F.Z.: What about future projects?

S.R..: The projects I’m planning next are also in the area of social architecture. I’m working to create two linked organisations, an open-source record label and a political lobbying group on the subject of copyright and intellectual property. Like some of my recent projects, these grew out of meditations on the meanings and implications of the word free, and out of a study of gift economies and how they function. It seemed important at this time to work on projects which will operate primarily outside of the art world, in part in order to clarify the way in which the social architectures or organisations themselves can be a kind of art form.

F.Z.: What would you consider as the most important driving force in all your activities? Are you thrilled by exploring the possibilities of the context you work in, or is it the social moment in it, the fact that you meet a lots of people?

S.R..: Well, there are a lot of things, of course. For instance, I love to learn how to do things. I think it keeps my work changing, so now I have to learn how political organisations are structured, how record labels run, how you make records: I have been researching the whole area of the music world, what the networks are… Doing things I do is both difficult and not difficult. They certainly do require an enormous amount of work and resistance, of course. In a way, buying your way into a biennial is a sort of ridiculous and certainly vulnerable thing to do. You’re going to expect to be criticised … so when I was bidding, I went through all kinds of emotions and feelings that were interesting to recognise. On the positive side, if you do anything interesting, then some people will just like it.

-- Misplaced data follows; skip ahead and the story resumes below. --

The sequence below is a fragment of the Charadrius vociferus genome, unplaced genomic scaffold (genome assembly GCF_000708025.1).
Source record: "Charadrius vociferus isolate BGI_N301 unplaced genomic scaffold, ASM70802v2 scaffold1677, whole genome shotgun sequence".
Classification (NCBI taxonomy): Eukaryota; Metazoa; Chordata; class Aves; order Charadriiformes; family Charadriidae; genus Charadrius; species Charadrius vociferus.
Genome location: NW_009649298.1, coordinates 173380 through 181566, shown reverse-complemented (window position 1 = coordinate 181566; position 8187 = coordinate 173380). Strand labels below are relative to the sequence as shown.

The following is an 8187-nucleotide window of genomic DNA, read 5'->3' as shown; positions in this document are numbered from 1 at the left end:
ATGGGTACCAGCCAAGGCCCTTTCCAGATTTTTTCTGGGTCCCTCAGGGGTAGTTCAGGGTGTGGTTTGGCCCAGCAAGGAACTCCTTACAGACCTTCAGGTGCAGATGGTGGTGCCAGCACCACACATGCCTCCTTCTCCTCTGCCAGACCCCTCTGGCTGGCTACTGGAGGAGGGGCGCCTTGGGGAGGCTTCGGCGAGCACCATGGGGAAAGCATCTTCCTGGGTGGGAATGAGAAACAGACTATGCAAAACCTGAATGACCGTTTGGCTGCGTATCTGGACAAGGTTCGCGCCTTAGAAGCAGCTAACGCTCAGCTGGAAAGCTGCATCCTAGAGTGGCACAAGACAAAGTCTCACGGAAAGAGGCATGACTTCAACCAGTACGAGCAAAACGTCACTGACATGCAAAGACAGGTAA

F.Z.: Thank you!

Updates on recent activities of Sal Randolph can be found at http://www.highlala.com

1] Sal Randolph studied biological anthropology at Harvard University, then worked in a high technology company, subsequently returning to school to study poetry. Lived for a while in Provincetown (RI), where she exhibited for the first time in a gallery, initiating mostly unprofitable projects. Her work gained broader publicity in 2001 when she started free words, followed by free biennial and free manifesta in 2002.
2] The show took place in Frankfurt am Main from 24 May through 25 August 2002.
3] Büchel’s participation in this year’s Manifesta consisted in auctioning his invitation to the show on Ebay. While he named his work Invite yourself, free manifesta turned this claim into Everyone is invited